17 comments

Fiction Friendship Funny

“My Dad says you’re shit!”

The forthright ten-year-old boy defiantly stood in front of the birthday party magician, passing on the self-qualified negative review of his father. Not sure of what to say to the little primary school-grade upstart, the magician returned a silent momentary glare before reaching behind the boy’s right ear and producing a gold coin from thin air. The boy’s eyes widened with surprise at the parlour trick, then faster than he was impressed, he became equally unimpressed.

“Is that all?” He pertinently asked. “Is not much, issit.”

Silently, the magician removed his top hat, turned it upside down, then held it in front of the boy’s face. Demonstrating nothing was in his hand, he quickly grabbed the boy’s nose, before approximately twelve coins appeared to fall from his nostrils into the hat. Then, with a gentle gesture of his hand, the magician encouraged the boy to take the coins from the hat.

“I can keep ‘em?” The boy excitedly asked.

A slow nod prompted him to push his hand into the tall hat to retrieve the coins. As he proceeded, the magician leaned forward to speak softly into his ear.

“I’m Alfie the Great, son. The world’s best party magician. So… tell your dad,” Alfie whispered. “…He’s a cunt!”

Before the words could register with the boy, a snapping sound resulted in him yelling in pain, then dramatically recoiling – screaming, horrified at a mousetrap now attached to his fingers.

***

“…Tell him the one about how you escaped jail, Alfie,” demanded the flat-capped, middle-aged drinking mate sitting around a circular table at the Quaggy Duck Pub.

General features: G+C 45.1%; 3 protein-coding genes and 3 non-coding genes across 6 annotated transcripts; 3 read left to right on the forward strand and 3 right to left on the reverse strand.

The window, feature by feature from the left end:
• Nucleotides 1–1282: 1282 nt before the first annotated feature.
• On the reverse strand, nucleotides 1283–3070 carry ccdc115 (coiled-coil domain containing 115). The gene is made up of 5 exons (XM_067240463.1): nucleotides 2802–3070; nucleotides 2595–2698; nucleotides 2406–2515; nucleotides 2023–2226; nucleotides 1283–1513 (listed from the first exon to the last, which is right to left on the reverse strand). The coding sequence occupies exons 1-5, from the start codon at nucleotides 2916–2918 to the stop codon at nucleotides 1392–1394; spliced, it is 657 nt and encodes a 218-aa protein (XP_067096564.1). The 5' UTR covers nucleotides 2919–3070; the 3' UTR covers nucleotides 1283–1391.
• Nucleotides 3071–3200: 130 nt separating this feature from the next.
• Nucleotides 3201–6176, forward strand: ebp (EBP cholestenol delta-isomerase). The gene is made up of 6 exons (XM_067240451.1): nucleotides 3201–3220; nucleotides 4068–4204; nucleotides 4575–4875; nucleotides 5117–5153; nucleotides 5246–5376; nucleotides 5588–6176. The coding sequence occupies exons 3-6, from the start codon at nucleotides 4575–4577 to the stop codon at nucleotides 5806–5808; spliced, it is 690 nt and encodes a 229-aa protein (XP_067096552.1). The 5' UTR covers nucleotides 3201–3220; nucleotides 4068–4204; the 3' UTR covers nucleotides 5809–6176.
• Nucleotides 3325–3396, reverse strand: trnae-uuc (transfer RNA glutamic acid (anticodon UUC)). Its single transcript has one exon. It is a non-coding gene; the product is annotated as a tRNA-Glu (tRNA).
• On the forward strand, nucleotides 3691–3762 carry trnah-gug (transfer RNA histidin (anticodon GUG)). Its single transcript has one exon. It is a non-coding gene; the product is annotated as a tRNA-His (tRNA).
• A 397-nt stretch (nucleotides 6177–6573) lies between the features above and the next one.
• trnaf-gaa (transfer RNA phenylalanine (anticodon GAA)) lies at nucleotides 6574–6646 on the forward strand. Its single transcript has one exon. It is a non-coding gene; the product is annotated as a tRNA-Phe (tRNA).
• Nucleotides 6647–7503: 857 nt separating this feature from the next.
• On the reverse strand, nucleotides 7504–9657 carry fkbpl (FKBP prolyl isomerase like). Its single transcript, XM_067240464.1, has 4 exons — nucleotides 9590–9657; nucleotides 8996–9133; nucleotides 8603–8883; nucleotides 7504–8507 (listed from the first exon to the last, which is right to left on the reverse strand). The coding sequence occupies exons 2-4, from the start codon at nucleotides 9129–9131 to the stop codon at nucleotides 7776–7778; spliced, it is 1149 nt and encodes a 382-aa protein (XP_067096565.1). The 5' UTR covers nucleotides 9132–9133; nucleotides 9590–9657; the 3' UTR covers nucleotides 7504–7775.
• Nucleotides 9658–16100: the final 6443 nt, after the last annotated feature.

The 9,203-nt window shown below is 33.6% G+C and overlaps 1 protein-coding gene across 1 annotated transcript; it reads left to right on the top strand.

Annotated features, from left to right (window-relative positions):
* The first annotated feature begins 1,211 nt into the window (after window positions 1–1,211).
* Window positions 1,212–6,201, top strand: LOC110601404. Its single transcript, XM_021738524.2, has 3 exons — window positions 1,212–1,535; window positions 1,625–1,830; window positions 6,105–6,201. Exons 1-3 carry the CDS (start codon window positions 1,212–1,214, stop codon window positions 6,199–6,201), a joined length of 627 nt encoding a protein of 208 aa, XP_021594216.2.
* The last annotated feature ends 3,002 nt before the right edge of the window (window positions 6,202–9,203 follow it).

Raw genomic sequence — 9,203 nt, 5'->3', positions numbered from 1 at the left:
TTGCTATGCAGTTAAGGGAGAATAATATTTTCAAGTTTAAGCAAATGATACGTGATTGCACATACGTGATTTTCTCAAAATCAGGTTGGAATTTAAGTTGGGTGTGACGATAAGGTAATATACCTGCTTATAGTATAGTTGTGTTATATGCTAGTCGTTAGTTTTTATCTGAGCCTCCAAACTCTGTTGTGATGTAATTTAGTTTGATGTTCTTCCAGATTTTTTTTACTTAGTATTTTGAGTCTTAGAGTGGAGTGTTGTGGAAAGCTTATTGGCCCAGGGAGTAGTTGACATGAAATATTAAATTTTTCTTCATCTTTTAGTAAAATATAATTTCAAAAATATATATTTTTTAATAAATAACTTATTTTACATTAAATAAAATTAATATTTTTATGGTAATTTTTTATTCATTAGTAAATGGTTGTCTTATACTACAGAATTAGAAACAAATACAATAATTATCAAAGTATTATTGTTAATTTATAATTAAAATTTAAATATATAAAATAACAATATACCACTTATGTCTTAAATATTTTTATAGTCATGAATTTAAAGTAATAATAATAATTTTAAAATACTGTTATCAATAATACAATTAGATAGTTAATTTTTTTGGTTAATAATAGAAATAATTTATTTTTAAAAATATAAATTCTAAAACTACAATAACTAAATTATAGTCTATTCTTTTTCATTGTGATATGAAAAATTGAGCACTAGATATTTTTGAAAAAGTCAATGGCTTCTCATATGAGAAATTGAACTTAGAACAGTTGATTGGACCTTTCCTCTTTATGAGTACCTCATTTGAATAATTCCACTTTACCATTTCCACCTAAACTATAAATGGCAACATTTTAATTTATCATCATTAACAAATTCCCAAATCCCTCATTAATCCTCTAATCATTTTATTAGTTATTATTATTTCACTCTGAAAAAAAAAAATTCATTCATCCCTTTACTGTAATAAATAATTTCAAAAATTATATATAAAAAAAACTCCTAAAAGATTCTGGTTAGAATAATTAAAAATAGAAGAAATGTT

Doom very evenly… Do not doom one doom to the rich: another to the poor… Nor doom one doom to your friend; another to your foe…”

A hush came over the half dozen group of men sitting around the table as Alfie held court, like the pub was his Camelot.

“I’m sorry,” the visiting American gentleman apologised. “What’s he saying. George?”

“It’s a quote, Mr. Cody. Alfie used to perform as Alfie the Great Magician. He’s quoting his namesake, the Saxon king, Alfred the Great.”

“Really… Are you related to Alfred the Great… Alfie?”

“…Only by circumstance, Mr…?”

“William E. Cody at your disposal, Alfie… What circumstance would that be?”

“He was a king… and I’m a cunt…”

Several of Alfie’s courtiers chuckled at the crassness spewing from his mouth. This was the closest anyone could get to a traditional East End of London pub, where jellied eels were not just on the menu, they were all over the floor, left by vomiting tourists trying to down a chunk of the pickled snake for a free round of drinks. Foul language and spontaneous outbursts of Maybe it’s becoz I’m a Londoner, were commonplace in the Quaggy Duck – mostly initiated by foreign tourists trying to blend in.

“Please forgive me, Mr. Cody. I’m on me fourth pint.”

“Call me William, Alfie.”